Drug addiction has become an issue of worldwide importance for decades. With the war to eradicate this phenomenon still being waged, numerous misconceptions have been bestowed upon countless recovering drug addicts at a typical well-known St. Louis rehabilitation center such as the Midwest Institute for Addiction.
However, most (if not all) of these fallacies have even sadly undermined the abilities of the patients themselves to overcome their predicament. As CNN’s Adi Jaffe notes:
The subject of addiction is plagued by myths and misinformation that were created to scare our children away from drugs. But these haven’t succeeded, and have actually made it harder for addicts to seek treatment and to return to a normal life.
Here are some of the most common misconceptions about drug addicts and drug abuse in general:
Addicts are just plain horrible people– Drug addiction is never a matter of choice. The initial decision to start using drugs is the choice, but getting hooked on them is not. To characterize drug addicts this way is unfair, as it doesn’t reflect the true story behind how people develop their substance abuse issues. Addiction is a treatable sickness. Affected individuals aren’t bad people trying to be good; in fact, they’re sick people trying to get well.
Addicts are from the lowest class of society– This might be due to the stereotypical portrayal of drug addicts in modern media as good-for-nothing individuals who’ve completely separated themselves from a morally acceptable life. Drug addicts come from all walks of life– in fact, about 15 percent of doctors are addicted to drugs, as well as scores of celebrities and public figures.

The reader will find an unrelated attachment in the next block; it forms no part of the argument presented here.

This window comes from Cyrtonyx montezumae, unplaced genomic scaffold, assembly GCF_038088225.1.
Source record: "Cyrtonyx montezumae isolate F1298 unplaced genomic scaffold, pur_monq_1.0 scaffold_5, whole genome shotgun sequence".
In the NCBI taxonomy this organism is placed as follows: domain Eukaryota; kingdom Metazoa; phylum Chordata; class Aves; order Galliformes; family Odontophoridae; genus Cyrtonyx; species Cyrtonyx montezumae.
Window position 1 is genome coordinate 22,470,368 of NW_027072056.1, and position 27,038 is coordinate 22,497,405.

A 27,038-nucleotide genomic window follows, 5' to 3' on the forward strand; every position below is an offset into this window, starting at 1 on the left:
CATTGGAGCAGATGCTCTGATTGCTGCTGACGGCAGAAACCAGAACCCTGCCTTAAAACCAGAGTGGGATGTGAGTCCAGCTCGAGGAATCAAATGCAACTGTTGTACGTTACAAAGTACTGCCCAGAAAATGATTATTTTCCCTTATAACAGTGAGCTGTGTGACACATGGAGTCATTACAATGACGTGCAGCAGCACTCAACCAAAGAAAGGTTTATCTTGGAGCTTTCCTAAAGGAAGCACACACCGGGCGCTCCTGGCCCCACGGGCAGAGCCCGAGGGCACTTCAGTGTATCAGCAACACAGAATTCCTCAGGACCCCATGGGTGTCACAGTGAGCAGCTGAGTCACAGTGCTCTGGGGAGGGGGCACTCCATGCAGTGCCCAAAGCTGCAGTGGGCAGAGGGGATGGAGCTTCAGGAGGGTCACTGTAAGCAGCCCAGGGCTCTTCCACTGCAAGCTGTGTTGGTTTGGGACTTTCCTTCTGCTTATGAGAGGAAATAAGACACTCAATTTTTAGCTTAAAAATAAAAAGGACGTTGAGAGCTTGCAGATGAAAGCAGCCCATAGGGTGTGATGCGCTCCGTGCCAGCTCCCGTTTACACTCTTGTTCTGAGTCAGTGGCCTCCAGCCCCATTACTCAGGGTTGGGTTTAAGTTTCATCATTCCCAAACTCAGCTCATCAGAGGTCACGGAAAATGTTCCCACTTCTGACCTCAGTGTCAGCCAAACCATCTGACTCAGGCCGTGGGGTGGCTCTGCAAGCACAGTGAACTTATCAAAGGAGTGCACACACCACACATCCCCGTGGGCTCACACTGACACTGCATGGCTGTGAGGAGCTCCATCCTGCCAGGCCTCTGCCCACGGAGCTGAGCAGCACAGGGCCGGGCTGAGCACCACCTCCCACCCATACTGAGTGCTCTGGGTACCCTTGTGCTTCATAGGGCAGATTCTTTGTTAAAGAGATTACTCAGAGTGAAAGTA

Quitting is solely based on willpower– Long-term drug abuse is known to physically alter how the brain functions, especially the areas critical to judgment, decision-making, learning, memory, and behavior control. In other words, simply choosing to quit is practically impossible as the drug-altered brain is torn between seeking the pleasure and avoiding it.
Full rehabilitation is possible only if the addict wants it– Waiting for an addict to lose everything he holds dear, hit his life’s lowest point, and anticipating a cry for help is essentially a way to keep him addicted, as his drug use acts as a way to keep his mind off of problems.
Just like depression, drug addiction is a debilitating illness that can be helped. Looking at drug addicts in the same way as described previously is much like deliberately downing them at their lowest point without the intent to help. This is why established outpatient rehab facilities in St. Louis, MO and elsewhere exist; to assist sick individuals in getting themselves back on their feet.
(Source: 5 Damaging Myths about Addiction, CNNS, September 13, 2012)